Flower Fables by Louisa May Alcott

with each day’s sun and dew growing still more beautiful and bright;

but the fairy flower, that should have been the loveliest of all,

hung pale and drooping on little Annie’s bosom; its fragrance seemed

quite gone, and the clear, low music of its warning chime rang often

in her ear.

When first the Fairy placed it there, she had been pleased with

her new gift, and for a while obeyed the fairy bell, and often tried

to win some fragrance from the flower, by kind and pleasant words

and actions; then, as the Fairy said, she found a sweet reward in

the strange, soft perfume of the magic blossom, as it shone upon her

breast; but selfish thoughts would come to tempt her, she would yield,

and unkind words fell from her lips; and then the flower drooped pale

and scentless, the fairy bell rang mournfully, Annie would forget

her better resolutions, and be again a selfish, wilful little child.

At last she tried no longer, but grew angry with the faithful flower,

and would have torn it from her breast; but the fairy spell still

held it fast, and all her angry words but made it ring a louder,

sadder peal. Then she paid no heed to the silvery music sounding

in her ear, and each day grew still more unhappy, discontented,

and unkind; so, when the Autumn days came round, she was no better

for the gentle Fairy’s gift, and longed for Spring, that it might

be returned; for now the constant echo of the mournful music made her

very sad.

One sunny morning, when the fresh, cool Winds were blowing,

and not a cloud was in the sky, little Annie walked among her flowers,

looking carefully into each, hoping thus to find the Fairy, who alone

could take the magic blossom from her breast. But she lifted up their

drooping leaves, peeped into their dewy cups in vain; no little Elf

lay hidden there, and she turned sadly from them all, saying, “I will

go out into the fields and woods, and seek her there. I will not

listen to this tiresome music more, nor wear this withered flower

longer.” So out into the fields she went, where the long grass

rustled as she passed, and timid birds looked at her from their nests;

where lovely wild-flowers nodded in the wind, and opened wide their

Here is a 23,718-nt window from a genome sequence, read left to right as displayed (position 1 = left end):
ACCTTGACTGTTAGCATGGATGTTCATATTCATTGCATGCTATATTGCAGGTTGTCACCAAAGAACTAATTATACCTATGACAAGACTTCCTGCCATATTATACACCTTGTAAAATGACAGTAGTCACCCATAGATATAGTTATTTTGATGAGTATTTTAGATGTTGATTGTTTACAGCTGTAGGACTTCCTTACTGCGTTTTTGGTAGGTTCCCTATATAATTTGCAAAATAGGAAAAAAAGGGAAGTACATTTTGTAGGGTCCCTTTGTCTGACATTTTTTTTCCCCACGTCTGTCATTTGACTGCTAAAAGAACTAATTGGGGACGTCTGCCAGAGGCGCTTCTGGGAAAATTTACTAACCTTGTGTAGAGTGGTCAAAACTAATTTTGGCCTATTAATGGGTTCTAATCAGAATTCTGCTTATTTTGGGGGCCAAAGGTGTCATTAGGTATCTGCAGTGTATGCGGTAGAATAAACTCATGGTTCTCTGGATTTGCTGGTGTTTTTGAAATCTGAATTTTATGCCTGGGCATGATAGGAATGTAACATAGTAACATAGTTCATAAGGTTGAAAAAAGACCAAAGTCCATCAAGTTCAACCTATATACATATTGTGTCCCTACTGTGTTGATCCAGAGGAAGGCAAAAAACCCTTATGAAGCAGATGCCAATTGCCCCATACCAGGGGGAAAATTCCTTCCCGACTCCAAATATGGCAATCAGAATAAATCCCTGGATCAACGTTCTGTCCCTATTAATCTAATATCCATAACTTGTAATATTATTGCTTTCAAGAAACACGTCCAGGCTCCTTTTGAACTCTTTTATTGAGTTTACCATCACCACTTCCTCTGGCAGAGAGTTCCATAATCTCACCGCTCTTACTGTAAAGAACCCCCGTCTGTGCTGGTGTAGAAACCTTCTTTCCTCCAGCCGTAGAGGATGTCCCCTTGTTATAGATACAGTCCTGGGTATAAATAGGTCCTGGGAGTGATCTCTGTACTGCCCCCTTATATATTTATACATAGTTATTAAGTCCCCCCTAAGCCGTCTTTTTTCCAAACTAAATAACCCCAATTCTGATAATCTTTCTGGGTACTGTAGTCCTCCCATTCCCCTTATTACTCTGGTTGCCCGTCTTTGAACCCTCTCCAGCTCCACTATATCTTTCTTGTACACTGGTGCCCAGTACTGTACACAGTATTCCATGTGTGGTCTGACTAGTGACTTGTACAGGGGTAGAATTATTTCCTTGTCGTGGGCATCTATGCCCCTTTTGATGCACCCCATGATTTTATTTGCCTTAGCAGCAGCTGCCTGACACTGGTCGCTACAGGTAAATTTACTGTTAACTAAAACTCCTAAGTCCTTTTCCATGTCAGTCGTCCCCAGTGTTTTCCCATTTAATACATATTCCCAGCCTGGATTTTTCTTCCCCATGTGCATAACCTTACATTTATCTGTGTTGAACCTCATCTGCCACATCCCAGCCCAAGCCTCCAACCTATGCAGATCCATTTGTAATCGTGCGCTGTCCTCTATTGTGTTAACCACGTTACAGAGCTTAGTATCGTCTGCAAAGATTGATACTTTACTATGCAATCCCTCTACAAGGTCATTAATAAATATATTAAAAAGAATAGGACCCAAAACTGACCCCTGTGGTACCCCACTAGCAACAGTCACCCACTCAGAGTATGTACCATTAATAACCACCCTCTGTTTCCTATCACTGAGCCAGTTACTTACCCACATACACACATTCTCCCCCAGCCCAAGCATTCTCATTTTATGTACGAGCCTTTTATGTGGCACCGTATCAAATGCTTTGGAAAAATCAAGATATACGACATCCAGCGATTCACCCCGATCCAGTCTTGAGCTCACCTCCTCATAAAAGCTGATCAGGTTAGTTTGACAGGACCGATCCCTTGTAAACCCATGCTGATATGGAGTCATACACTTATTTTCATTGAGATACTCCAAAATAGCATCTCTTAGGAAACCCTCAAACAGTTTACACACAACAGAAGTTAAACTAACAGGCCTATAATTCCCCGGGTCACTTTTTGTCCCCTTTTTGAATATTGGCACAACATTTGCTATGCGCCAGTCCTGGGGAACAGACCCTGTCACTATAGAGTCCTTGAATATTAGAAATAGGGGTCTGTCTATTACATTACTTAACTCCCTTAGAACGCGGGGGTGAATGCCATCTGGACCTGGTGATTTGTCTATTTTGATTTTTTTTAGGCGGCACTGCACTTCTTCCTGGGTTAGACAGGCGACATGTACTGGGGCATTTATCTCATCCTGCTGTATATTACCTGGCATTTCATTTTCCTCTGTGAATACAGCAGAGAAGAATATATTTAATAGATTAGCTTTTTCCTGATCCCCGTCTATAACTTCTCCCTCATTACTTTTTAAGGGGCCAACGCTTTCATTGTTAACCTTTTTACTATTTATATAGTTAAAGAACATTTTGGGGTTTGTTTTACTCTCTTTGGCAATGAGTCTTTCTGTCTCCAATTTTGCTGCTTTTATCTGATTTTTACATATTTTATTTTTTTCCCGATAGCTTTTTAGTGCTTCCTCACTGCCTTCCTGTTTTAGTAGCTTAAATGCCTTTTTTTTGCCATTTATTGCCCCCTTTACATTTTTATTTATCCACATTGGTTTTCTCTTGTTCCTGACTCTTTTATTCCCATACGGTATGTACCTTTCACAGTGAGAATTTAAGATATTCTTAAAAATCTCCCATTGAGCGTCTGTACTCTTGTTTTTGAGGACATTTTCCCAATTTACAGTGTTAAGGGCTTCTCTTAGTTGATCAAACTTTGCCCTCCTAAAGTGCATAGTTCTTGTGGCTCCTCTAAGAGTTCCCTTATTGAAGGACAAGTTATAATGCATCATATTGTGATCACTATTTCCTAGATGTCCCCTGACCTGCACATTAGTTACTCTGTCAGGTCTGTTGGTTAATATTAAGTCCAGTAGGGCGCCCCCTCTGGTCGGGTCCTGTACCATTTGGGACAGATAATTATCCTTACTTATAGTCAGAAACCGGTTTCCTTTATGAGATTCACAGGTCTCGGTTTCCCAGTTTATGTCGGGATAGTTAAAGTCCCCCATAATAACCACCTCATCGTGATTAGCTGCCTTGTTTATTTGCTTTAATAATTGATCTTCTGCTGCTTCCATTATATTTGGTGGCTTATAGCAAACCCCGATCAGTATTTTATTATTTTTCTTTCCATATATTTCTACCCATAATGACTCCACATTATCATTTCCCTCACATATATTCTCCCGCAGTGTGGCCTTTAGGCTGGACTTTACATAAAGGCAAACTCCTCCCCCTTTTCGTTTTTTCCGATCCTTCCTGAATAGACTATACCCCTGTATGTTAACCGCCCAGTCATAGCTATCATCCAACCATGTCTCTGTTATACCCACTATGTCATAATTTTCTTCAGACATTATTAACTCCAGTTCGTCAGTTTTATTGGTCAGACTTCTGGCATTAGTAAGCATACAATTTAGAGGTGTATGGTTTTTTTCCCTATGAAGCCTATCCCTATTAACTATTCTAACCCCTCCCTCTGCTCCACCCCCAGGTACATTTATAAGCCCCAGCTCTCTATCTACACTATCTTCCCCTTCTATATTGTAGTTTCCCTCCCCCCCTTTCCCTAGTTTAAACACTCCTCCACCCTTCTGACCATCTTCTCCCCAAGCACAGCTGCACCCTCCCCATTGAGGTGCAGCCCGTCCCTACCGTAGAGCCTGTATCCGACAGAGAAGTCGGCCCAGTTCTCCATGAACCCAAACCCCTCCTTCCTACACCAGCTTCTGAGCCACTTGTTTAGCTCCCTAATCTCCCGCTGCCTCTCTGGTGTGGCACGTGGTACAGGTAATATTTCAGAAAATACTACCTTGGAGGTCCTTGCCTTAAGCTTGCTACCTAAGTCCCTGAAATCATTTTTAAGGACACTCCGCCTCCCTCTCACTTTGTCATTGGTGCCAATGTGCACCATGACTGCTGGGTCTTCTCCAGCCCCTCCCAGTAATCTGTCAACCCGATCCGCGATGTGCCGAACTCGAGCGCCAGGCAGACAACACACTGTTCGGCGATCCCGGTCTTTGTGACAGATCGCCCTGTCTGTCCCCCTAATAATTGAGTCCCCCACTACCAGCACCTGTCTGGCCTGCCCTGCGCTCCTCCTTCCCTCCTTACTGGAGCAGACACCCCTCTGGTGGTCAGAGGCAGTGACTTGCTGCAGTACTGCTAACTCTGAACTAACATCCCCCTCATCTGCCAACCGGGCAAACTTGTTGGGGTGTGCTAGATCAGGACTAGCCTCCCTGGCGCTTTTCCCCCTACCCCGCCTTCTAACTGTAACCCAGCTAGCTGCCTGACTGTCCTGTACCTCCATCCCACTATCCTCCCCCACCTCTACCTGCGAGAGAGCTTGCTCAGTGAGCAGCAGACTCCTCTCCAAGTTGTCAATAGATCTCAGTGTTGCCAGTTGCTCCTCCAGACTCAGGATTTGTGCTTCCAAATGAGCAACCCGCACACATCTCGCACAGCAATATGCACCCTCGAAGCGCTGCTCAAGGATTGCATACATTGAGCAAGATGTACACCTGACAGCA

fragrant leaves, to welcome in the murmuring bees, while butterflies,

like winged flowers, danced and glittered in the sun.

Little Annie looked, searched, and asked them all if any one

could tell her of the Fairy whom she sought; but the birds looked

wonderingly at her with their soft, bright eyes, and still sang on;

the flowers nodded wisely on their stems, but did not speak,

while butterfly and bee buzzed and fluttered away, one far too busy,

the other too idle, to stay and tell her what she asked.

Then she went through broad fields of yellow grain, that waved

around her like a golden forest; here crickets chirped, grasshoppers

leaped, and busy ants worked, but they could not tell her what

she longed to know.

“Now will I go among the hills,” said Annie, “she may be there.”

So up and down the green hill-sides went her little feet; long she

searched and vainly she called; but still no Fairy came. Then

by the river-side she went, and asked the gay dragon-flies, and the

cool white lilies, if the Fairy had been there; but the blue waves

rippled on the white sand at her feet, and no voice answered her.

Then into the forest little Annie went; and as she passed along the

dim, cool paths, the wood-flowers smiled up in her face, gay squirrels

peeped at her, as they swung amid the vines, and doves cooed softly

as she wandered by; but none could answer her. So, weary with

her long and useless search, she sat amid the ferns, and feasted

on the rosy strawberries that grew beside her, watching meanwhile

the crimson evening clouds that glowed around the setting sun.

The night-wind rustled through the boughs, rocking the flowers

to sleep; the wild birds sang their evening hymns, and all within

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Categories: Alcott, Louisa May